From cover letters and resumes to reference checks and writing tests, looking for a new job is no easy task. For many people, interviews are the hardest part of the process. We obsess over what to wear, how to prepare, when we should follow-up, how much to laugh, even what kind of paper to print our resumes on! Here are some ‘do’s and don’t’s’ to keep in mind when preparing for the big interview.
Do your homework.
As an interviewer, I can always tell when someone’s taken the time to study up on my firm and our work. You don’t need to know everything about a company, of course, but be prepared to talk about what aspects of their mission or their past work interest you. Is there a specific campaign that resonates with you? A social post about their culture that you enjoyed? Invest some time and energy in researching the company beforehand and you’re sure to stand out from the crowd.
Don’t start off on the wrong foot.
Always bring a copy of your resume. In fact, bring several copies—just in case! Nowadays, most interviewers are likely to have printed, reviewed, and annotated your resume before you arrive. However, on the off chance your interviewer doesn’t, it’s good to show initiative and preparedness by having some ready to go.
Dress to impress. Research the industry standards for professional attire in your chosen field, and dress accordingly. Employers want to know that, if hired, you can be relied upon to represent the company well.
Timeliness is also key. While we all know accidents can happen, do your best to arrive on time so you’re starting things off on the right note. Interviewers are taking time out of their workday to meet with you, and you want to be respectful of their schedule and workload. Ideally, you’ll aim to get to the area 15 minutes early, just in case you get stuck on a delayed subway, get lost finding the office, or need some time to collect yourself before heading in. Plan to head in the actual office five to ten minutes early, at most, to avoid inconveniencing your interviewer—you never know what else someone might have planned in their schedule!
Do be prepared to discuss your experience and the industry.
While resumes are useful for getting a sense of your background and skillset, nothing is as valuable as face time with a candidate. This is your time to shine! Tell me about your accomplishments at previous jobs/internships (or with student groups/teams, if you’re still in school). Did you save the company money? Hit a fundraising milestone? I want to know what you achieved, how you did it, and what you learned. I’m looking for people who are excited to join my team and positively contribute—show me that that’s you.
It’s also helpful to read up on the latest news in your industry. For example, if you’re looking for roles in marketing/PR, brush up on campaigns that have made waves recently. We’re looking for folks who care about what we work on, so if you’re already passionate and informed, you’ll stick out from the pack.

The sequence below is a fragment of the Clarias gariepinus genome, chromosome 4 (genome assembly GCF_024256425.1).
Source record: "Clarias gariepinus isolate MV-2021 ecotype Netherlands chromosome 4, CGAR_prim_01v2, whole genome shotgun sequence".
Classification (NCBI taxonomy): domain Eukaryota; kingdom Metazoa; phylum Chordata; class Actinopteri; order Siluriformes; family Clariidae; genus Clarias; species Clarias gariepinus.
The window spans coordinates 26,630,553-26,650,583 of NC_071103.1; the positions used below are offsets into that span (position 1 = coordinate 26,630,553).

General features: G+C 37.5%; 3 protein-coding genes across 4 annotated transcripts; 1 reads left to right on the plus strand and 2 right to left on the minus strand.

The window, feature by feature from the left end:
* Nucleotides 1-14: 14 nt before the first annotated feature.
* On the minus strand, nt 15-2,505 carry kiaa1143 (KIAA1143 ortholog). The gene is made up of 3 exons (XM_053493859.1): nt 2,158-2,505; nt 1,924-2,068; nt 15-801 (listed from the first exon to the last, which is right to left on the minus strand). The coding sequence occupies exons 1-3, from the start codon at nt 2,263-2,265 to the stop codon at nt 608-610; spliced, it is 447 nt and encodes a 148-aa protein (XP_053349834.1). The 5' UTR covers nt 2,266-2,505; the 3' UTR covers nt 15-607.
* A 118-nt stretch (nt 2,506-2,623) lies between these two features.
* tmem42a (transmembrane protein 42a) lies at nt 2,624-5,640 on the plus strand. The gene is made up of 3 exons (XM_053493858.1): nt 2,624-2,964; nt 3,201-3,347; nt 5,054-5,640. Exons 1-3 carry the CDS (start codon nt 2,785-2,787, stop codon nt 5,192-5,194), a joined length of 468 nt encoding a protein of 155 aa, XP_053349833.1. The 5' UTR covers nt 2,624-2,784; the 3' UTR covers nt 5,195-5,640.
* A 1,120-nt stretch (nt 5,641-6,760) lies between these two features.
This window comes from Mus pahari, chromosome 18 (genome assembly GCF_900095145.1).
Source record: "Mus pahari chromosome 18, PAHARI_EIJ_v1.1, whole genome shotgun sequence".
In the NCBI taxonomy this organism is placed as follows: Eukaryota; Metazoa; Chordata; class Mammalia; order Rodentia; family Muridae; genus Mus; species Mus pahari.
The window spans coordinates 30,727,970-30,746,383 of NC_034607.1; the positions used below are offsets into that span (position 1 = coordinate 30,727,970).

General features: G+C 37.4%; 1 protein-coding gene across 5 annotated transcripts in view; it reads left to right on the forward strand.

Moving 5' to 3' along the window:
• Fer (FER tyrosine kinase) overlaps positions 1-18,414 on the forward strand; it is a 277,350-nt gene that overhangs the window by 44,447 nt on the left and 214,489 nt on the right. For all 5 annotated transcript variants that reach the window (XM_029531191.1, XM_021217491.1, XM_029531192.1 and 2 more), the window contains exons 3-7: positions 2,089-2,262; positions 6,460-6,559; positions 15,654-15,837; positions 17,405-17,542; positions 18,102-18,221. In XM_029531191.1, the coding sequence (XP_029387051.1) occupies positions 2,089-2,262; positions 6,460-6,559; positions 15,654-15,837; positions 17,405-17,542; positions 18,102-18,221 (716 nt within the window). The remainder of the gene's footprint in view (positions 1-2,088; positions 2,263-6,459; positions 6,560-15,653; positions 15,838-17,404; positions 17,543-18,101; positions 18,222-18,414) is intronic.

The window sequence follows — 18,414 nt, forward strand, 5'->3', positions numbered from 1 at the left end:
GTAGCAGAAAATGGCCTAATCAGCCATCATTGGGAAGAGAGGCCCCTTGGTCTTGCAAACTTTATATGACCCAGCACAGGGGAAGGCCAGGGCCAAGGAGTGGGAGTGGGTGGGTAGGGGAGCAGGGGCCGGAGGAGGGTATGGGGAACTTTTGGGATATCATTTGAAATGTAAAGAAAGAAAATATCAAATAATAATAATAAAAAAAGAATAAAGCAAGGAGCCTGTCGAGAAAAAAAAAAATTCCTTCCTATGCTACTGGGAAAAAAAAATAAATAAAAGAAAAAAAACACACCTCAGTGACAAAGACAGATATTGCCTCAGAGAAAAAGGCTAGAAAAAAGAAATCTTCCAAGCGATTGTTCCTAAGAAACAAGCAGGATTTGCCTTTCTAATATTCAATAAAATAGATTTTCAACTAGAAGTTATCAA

Don’t spend the whole time talking.
I know, I know, I just said an interview is about sharing your experience, but it should also be a discussion. You want to learn more about the company and the team you’ll be joining, and to do that you should be prepared to ask questions and engage with the interviewer’s responses. Plus, nobody wants to work with someone that monologues or speaks over them, so don’t do it in the interview.
This is your opportunity to get an insider’s perspective on the company—you can only learn so much from the careers page or Glassdoor reviews, after all! Before the interview, spend some time thinking through what you’d like to know about the culture, the team, and the company’s future plans. That way, you can make the most of your time with the interviewer and figure out whether the company and role are a fit for you.
Do be professional.
Aside from learning more about you and your background, interviewers are also interested in gauging your sense of professionalism. We want to know you’ll be able to conduct yourself well with any clients, vendors, prospects, or other external parties that we work with. Err towards the side of caution if you don’t know whether an anecdote or topic is safe for discussion. A good rule of thumb is stick to what you’d feel comfortable discussing with your grandparents at tea—so avoid politics, partying, religion, and your love life.
Don’t forget to send a thoughtful thank you note.
It might seem obvious but sending a thank you note to everyone you interviewed with is the best way to follow-up and ensure you’ve left a positive impression. If you don’t have all the contact details, ask your recruiter if they can pass them along, or politely ask those interviewers whose details you do have to send along your thanks. Some interviewers might even axe your application completely if you neglect to send one, and if you’re in close running with another candidate it could bump them into the lead. Don’t leave the easy brownie points on the table—send the note!
Be confident in what you bring to the table for a prospective employer and show them that through your conversation and demeanor. Invest some time in preparing beforehand and remember to follow-up afterward, and you’ll set yourself up for success – and maybe even clinch that dream job offer. Good luck!